Why do printers/copiers need these in the first place? I thought the copiers could just store the documents in memory while they are processed, then remove it from memory. ???

Two fold: Businesses could keep track of what their employees were coping (attempting to ensure that no documents were getting out of the building), and law offices could track all documents so they could charge their clients.

Others may come up with other reasons for the HDDs.

LaserWraith said,
Why do printers/copiers need these in the first place? I thought the copiers could just store the documents in memory while they are processed, then remove it from memory. ???

It's less about document tracking, and more about software. Somewhere is needed to store all the embedded software - Canon's for example have their MEAP features.

Also a lot of devices have secure release features - they need somewhere to store the documents that are sent to them, for release at a later date.

This is only part of the problem.
The other part is end-user education, what good is an encrypted hard drive in a copier when confidential data still gets sent in unencrypted e-mails? (This still does happen, believe me.) Or when people don't remove documents from the printers memory?
I remember that back in high school we could browse the printers memory using the limited controls on the copier itself and print data from other people that was still in memory (read: printed after the last power-cycle and not manually erased). Every once in a while, when there was a problem, somebody would pass by, unplug the power cord and plug it back in. "To free the memory..."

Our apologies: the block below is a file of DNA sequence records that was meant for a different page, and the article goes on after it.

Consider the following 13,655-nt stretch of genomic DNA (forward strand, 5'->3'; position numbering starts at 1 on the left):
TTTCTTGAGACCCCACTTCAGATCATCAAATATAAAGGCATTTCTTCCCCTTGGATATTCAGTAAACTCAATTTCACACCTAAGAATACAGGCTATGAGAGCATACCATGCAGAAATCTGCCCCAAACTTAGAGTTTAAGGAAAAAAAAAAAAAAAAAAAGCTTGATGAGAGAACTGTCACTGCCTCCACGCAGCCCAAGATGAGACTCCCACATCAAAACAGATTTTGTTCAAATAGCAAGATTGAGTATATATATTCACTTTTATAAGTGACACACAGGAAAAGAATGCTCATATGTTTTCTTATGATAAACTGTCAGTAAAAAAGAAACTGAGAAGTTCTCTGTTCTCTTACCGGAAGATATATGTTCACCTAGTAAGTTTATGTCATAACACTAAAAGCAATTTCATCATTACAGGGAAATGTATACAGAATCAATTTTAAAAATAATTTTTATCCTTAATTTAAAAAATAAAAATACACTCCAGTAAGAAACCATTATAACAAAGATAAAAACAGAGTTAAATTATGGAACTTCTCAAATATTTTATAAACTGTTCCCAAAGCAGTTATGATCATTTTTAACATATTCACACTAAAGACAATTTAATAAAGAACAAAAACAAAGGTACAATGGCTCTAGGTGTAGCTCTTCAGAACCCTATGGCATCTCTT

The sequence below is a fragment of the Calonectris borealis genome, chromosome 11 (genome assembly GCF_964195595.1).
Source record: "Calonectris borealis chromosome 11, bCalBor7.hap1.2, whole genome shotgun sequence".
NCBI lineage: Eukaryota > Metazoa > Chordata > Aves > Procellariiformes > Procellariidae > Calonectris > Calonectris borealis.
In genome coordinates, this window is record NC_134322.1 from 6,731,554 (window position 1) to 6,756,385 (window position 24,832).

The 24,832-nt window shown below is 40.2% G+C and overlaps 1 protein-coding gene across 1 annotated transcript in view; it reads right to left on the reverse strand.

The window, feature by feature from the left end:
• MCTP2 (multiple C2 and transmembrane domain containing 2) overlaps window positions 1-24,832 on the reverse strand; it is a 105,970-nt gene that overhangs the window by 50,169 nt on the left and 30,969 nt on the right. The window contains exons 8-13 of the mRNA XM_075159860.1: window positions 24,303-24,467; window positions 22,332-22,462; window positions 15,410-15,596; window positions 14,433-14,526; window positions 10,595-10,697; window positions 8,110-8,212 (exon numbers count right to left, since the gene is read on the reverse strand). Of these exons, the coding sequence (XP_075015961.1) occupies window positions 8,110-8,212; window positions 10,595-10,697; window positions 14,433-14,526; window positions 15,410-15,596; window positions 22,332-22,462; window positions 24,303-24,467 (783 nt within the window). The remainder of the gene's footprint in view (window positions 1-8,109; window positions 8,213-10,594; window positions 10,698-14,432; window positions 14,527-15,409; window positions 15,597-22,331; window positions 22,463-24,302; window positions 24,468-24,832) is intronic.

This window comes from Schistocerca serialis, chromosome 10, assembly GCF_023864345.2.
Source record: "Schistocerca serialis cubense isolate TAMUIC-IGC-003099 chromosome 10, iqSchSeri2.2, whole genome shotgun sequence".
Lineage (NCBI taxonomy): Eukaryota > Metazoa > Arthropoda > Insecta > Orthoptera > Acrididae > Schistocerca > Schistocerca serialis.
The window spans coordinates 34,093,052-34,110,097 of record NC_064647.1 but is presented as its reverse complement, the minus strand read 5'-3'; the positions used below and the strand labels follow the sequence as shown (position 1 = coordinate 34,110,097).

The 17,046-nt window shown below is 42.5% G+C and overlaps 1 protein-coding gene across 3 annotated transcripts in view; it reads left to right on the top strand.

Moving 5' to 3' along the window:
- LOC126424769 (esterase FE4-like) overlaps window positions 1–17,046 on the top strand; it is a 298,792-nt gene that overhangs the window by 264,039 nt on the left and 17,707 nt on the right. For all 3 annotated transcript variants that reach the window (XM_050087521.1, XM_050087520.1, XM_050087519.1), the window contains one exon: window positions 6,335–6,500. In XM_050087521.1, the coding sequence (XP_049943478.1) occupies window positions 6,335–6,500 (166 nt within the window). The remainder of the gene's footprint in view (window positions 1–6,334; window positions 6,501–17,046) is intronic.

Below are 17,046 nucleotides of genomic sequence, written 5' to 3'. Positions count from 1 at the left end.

Glendi said,
Wasn't this on the forums like a week ago?

the news itself is old. In fact, it's been around since 2002, when hard drives started shipping with hard drives.
What's new is that people are finally starting to take notice.

Tzvi Friedman said,

the news itself is old. In fact, it's been around since 2002, when hard drives started shipping with hard drives.
What's new is that people are finally starting to take notice.

I hate when hard drives ship with hard drives

.Rik said,

I hate when hard drives ship with hard drives
hahaha, yea. that just ****es me off when i get shipped a second hard drive when i only wanted one

timster said,
hahaha, yea. that just ****es me off when i get shipped a second hard drive when i only wanted one

Even worse is when your hard drive ships with a hidden copier.

Glendi said,
Wasn't this on the forums like a week ago?

Yeah Neowin is pretty late to the game on this one, it's been all over the news the past couple of weeks.

Interesting that the largest Copier manufacturer of them all wasn't mentioned (Xerox).

I actually found this news article very informative and I think you're looking for problems where there are none, particularly since you haven't backed up anything of what you've said with any shred of evidence.

Thank you Tzvi for reporting this.

vaximily said,

Interesting that the largest Copier manufacturer of them all wasn't mentioned (Xerox).

They were probably just going to say the same thing as everyone else.

vaximily said,

Interesting that the largest Copier manufacturer of them all wasn't mentioned (Xerox).

Yeah, I thought that was interesting too. Read my comment below, maybe that's why they didn't mention them?

vaximily said,

Yeah Neowin is pretty late to the game on this one, it's been all over the news the past couple of weeks.

Interesting that the largest Copier manufacturer of them all wasn't mentioned (Xerox).

I thought Xerox lost it's #1 position a long time ago...

sviola said,
I thought Xerox lost it's #1 position a long time ago...

In the 90's, but it made a huge comeback starting in 2000 / 2001 and has been #1 for quite a while again now.